Protecting the environment

Protecting the environment
May 4, 2017

FORT LEE, Va. — When it comes to Earth Day, military commissaries don’t just check a box for an annual observance. The Defense Commissary Agency’s environmental management system (EMS) works year-round to help protect the environment by using sustainable work practices, recycling and diverting waste from landfills.

“Protecting the environment is very important to DeCA,” said Robin Armhold, the agency’s environmental engineer. “We are working to keep as much waste as possible out of landfills and continuously protect natural resources.”

During 2016, DeCA recycled or diverted millions of pounds of material from reaching landfills. The agency recycled almost 1.12 million pounds of cardboard, over 3.7 million pounds of plastic, almost 421,000 pounds of metal, nearly 854,000 pounds of wood and over 9.5 million pounds of pallets.

The agency also recycled almost 1.5 million pounds of bones and fats, almost 30,000 pounds of kitchen grease and recovered over 5 million pounds of organic products.

Another important facet of the agency’s EMS is the food bank donation program. Over the programs’ five-year span the number of commissaries and food banks participating have risen each year. To date there are 144 commissaries working with 145 foodbanks to feed those less fortunate. In 2016, DeCA was able to donate 2.7 million pounds of edible but unsellable food to food banks around the country. As of March 2017, the agency had already donated almost 2 million pounds – an increase of over 650,000 pounds at the same time last year.

“The food bank program is an outstanding success as we are contributing to the local communities by helping feed the hungry,” said Randy Eller, chief of DeCA’s environmental and planning division. “The agency is diverting millions of pounds of waste from landfills.”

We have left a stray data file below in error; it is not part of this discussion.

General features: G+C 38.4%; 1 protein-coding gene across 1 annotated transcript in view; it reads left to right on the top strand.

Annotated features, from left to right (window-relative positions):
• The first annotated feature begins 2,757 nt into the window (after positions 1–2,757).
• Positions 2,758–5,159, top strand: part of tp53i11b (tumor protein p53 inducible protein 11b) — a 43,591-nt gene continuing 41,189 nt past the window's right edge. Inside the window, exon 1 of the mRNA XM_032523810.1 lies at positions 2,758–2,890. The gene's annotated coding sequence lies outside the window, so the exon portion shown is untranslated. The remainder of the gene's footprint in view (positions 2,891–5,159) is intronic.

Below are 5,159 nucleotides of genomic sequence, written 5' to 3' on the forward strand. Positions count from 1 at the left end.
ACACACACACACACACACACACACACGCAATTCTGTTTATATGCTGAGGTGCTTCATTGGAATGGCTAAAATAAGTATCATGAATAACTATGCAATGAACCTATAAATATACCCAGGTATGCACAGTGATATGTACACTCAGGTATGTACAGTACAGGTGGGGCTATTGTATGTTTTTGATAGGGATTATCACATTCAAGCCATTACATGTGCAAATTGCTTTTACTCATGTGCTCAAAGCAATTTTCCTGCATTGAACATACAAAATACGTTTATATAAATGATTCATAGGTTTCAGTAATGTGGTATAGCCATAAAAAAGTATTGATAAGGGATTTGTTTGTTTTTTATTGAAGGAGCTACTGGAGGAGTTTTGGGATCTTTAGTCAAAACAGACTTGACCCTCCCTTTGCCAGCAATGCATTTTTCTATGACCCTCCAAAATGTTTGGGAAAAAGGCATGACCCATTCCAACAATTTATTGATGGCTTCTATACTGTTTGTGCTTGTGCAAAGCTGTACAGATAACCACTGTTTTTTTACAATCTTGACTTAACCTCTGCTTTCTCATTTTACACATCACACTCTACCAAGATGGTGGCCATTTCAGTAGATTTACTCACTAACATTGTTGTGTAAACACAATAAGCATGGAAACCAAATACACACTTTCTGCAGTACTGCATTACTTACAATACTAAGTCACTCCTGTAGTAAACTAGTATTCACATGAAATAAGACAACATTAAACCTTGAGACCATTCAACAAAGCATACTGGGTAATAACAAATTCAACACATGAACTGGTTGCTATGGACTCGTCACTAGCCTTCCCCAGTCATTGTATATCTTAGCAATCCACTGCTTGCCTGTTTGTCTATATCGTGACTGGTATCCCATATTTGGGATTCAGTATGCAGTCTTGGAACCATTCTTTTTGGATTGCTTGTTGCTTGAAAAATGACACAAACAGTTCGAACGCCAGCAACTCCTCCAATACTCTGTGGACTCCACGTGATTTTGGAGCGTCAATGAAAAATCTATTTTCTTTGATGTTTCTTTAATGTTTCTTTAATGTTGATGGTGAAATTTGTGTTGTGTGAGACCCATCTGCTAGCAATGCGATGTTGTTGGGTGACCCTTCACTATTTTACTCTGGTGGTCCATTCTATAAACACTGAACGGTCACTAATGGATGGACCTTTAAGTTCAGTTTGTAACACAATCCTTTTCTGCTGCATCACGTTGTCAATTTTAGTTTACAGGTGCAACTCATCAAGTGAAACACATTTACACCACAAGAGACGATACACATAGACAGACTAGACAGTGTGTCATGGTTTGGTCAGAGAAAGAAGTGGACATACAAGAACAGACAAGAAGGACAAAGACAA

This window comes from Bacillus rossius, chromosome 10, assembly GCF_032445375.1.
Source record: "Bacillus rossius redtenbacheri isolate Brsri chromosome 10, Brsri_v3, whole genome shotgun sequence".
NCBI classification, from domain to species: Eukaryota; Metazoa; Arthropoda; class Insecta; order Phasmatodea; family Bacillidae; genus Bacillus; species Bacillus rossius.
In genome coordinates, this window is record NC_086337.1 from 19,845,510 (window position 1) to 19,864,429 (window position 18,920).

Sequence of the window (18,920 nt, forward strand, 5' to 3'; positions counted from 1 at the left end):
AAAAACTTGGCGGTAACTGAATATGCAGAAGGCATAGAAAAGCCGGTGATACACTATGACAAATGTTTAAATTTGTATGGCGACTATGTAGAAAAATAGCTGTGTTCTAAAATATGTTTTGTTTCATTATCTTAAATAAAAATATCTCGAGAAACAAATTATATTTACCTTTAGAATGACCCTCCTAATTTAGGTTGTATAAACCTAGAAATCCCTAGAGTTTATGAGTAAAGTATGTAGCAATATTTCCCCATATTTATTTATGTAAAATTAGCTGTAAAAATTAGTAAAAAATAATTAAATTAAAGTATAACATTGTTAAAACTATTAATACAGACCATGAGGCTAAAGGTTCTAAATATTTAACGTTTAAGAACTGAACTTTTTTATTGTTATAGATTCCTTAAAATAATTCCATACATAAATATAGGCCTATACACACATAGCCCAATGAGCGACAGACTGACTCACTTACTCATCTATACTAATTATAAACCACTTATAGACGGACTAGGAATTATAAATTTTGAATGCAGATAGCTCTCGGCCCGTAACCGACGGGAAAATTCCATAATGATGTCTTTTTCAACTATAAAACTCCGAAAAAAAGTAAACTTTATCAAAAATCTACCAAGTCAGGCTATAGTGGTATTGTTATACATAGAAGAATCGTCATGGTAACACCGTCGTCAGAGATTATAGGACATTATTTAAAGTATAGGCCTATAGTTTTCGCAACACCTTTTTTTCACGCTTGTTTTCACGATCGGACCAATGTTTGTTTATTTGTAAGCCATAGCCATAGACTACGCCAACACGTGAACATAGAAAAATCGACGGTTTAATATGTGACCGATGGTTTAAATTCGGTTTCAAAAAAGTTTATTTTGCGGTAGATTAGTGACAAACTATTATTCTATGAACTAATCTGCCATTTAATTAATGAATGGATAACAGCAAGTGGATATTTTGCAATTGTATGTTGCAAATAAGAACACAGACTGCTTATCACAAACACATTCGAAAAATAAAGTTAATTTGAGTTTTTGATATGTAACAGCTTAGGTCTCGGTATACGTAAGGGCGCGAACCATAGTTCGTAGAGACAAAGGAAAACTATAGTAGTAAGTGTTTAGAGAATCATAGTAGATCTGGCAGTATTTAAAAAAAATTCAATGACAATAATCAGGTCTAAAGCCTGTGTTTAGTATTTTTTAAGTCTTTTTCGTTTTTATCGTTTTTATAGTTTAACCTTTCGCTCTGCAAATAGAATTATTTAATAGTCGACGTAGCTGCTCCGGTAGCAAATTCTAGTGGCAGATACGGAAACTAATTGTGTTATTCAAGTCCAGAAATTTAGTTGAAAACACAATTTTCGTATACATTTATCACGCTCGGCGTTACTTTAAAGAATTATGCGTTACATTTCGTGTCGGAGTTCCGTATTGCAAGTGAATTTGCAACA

DeCA is also pushing the needle in reducing both energy and water use in its facilities. Commissaries are energy-intensive facilities, and DeCA managed to reduce electricity usage by 2.5 percent in fiscal 2016. Thanks to various energy-saving features such as modern refrigeration systems being added to its stores – when compared to commercial supermarkets, commissaries are about 36 percent more energy efficient – the agency is meeting the federal energy goal standard. Annual water use has been reduced by 23.6 percent from 2007.

Customers can also purchase “green” products considered safe for the environment. In its stock assortment, DeCA carries organically grown fruits and vegetables, energy saving compact fluorescent and LED light bulbs, high-efficiency laundry products and environmentally friendly cleaning products. Customers can also find products with reduced packaging like paper towels and bathroom tissue without the cardboard tubes.

For more than a decade, reusable shopping bags have been a staple at DeCA’s stores, and this year, in honor of the 150th anniversary of military commissaries, patrons can purchase commemorative reusable bags that will go on sale April 22, according to Sallie Cauthers, DeCA marketing specialist. The reusable bags feature two designs. Both have a historic black and white photograph on one side and a full color photograph from the 21st century on the other. Quantities of these specially designed bags are limited.

“Our EMS is the framework that leads the agency to achieving environmental stewardship,” Armhold said. “Recycling, food waste reduction, energy and water conservation, and hazardous waste compliance are all part of DeCA’s ongoing commitment to lessening its carbon footprint.

“We take pride in delivering a commissary benefit that’s efficient, effective and protects the Earth’s resources.”